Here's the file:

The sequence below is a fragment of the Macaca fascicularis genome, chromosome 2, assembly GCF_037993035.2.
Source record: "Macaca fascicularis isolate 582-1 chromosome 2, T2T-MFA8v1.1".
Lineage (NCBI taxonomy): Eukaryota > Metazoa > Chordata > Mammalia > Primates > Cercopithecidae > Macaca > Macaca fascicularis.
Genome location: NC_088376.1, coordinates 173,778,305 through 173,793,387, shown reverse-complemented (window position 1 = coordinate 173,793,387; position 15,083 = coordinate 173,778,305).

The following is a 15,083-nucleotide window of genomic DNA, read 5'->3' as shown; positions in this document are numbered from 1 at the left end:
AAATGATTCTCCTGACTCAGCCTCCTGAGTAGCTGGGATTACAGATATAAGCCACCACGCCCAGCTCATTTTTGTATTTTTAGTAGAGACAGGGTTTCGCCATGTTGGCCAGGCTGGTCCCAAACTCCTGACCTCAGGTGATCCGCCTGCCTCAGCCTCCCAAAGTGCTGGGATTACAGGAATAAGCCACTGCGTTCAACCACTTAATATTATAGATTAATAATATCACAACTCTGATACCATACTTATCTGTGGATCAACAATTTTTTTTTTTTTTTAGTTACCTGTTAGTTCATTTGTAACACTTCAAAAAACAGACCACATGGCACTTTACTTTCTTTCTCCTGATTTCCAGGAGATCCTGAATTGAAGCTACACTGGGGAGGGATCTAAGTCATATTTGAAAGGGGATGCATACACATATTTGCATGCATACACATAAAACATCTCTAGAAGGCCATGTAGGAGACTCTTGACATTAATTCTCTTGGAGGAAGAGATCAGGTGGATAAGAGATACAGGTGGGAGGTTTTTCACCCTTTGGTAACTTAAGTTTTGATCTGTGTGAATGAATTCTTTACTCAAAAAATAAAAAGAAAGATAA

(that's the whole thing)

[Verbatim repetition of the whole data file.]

The sequence below is a fragment of the Macaca fascicularis genome, chromosome 2, assembly GCF_037993035.2.
Source record: "Macaca fascicularis isolate 582-1 chromosome 2, T2T-MFA8v1.1".
Lineage (NCBI taxonomy): Eukaryota > Metazoa > Chordata > Mammalia > Primates > Cercopithecidae > Macaca > Macaca fascicularis.
Genome location: NC_088376.1, coordinates 173,778,305 through 173,793,387, shown reverse-complemented (window position 1 = coordinate 173,793,387; position 15,083 = coordinate 173,778,305).

The following is a 15,083-nucleotide window of genomic DNA, read 5'->3' as shown; positions in this document are numbered from 1 at the left end:
AAATGATTCTCCTGACTCAGCCTCCTGAGTAGCTGGGATTACAGATATAAGCCACCACGCCCAGCTCATTTTTGTATTTTTAGTAGAGACAGGGTTTCGCCATGTTGGCCAGGCTGGTCCCAAACTCCTGACCTCAGGTGATCCGCCTGCCTCAGCCTCCCAAAGTGCTGGGATTACAGGAATAAGCCACTGCGTTCAACCACTTAATATTATAGATTAATAATATCACAACTCTGATACCATACTTATCTGTGGATCAACAATTTTTTTTTTTTTTTAGTTACCTGTTAGTTCATTTGTAACACTTCAAAAAACAGACCACATGGCACTTTACTTTCTTTCTCCTGATTTCCAGGAGATCCTGAATTGAAGCTACACTGGGGAGGGATCTAAGTCATATTTGAAAGGGGATGCATACACATATTTGCATGCATACACATAAAACATCTCTAGAAGGCCATGTAGGAGACTCTTGACATTAATTCTCTTGGAGGAAGAGATCAGGTGGATAAGAGATACAGGTGGGAGGTTTTTCACCCTTTGGTAACTTAAGTTTTGATCTGTGTGAATGAATTCTTTACTCAAAAAATAAAAAGAAAGATAA